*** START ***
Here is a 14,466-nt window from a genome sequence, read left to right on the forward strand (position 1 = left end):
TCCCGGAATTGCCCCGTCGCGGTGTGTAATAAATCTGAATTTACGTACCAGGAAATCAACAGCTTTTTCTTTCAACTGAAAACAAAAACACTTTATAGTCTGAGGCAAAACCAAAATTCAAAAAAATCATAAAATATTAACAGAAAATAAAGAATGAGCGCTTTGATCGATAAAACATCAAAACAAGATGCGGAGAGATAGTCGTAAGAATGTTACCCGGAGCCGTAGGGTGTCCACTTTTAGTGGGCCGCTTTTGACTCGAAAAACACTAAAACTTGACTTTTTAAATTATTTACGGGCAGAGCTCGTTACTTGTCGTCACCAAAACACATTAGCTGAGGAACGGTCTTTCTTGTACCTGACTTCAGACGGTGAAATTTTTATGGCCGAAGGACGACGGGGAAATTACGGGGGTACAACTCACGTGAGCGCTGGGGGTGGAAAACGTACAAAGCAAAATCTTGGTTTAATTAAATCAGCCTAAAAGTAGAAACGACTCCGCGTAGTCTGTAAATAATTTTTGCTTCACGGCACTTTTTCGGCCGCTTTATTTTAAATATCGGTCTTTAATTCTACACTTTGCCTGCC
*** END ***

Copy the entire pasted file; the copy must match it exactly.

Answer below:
Here is a 14,466-nt window from a genome sequence, read left to right on the forward strand (position 1 = left end):
TCCCGGAATTGCCCCGTCGCGGTGTGTAATAAATCTGAATTTACGTACCAGGAAATCAACAGCTTTTTCTTTCAACTGAAAACAAAAACACTTTATAGTCTGAGGCAAAACCAAAATTCAAAAAAATCATAAAATATTAACAGAAAATAAAGAATGAGCGCTTTGATCGATAAAACATCAAAACAAGATGCGGAGAGATAGTCGTAAGAATGTTACCCGGAGCCGTAGGGTGTCCACTTTTAGTGGGCCGCTTTTGACTCGAAAAACACTAAAACTTGACTTTTTAAATTATTTACGGGCAGAGCTCGTTACTTGTCGTCACCAAAACACATTAGCTGAGGAACGGTCTTTCTTGTACCTGACTTCAGACGGTGAAATTTTTATGGCCGAAGGACGACGGGGAAATTACGGGGGTACAACTCACGTGAGCGCTGGGGGTGGAAAACGTACAAAGCAAAATCTTGGTTTAATTAAATCAGCCTAAAAGTAGAAACGACTCCGCGTAGTCTGTAAATAATTTTTGCTTCACGGCACTTTTTCGGCCGCTTTATTTTAAATATCGGTCTTTAATTCTACACTTTGCCTGCC